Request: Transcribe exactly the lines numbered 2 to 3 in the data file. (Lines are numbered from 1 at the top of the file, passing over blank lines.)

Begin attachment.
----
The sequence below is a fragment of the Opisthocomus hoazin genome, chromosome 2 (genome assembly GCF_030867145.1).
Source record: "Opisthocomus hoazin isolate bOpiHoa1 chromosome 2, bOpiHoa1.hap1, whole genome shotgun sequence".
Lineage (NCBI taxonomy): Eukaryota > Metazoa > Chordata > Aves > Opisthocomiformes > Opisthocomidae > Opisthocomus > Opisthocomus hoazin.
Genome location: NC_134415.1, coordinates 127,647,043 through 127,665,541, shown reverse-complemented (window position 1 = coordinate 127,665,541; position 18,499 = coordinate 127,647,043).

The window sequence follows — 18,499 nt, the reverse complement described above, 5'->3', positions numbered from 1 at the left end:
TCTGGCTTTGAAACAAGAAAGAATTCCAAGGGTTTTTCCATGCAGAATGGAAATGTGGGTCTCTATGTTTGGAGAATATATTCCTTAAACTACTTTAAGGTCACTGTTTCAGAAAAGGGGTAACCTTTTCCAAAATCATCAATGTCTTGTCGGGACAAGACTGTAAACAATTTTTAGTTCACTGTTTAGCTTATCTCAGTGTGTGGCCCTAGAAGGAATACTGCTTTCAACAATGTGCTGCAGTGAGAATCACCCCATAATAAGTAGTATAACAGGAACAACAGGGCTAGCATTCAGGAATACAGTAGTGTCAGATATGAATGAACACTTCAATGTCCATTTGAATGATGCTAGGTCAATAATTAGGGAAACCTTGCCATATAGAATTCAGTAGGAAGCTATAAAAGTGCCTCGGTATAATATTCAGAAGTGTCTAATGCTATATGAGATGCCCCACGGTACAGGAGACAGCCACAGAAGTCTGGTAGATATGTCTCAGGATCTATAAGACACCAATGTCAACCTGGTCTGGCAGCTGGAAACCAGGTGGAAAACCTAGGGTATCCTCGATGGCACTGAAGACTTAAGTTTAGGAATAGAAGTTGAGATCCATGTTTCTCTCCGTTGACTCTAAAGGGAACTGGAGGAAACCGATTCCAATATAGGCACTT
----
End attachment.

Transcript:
Source record: "Opisthocomus hoazin isolate bOpiHoa1 chromosome 2, bOpiHoa1.hap1, whole genome shotgun sequence".
Lineage (NCBI taxonomy): Eukaryota > Metazoa > Chordata > Aves > Opisthocomiformes > Opisthocomidae > Opisthocomus > Opisthocomus hoazin.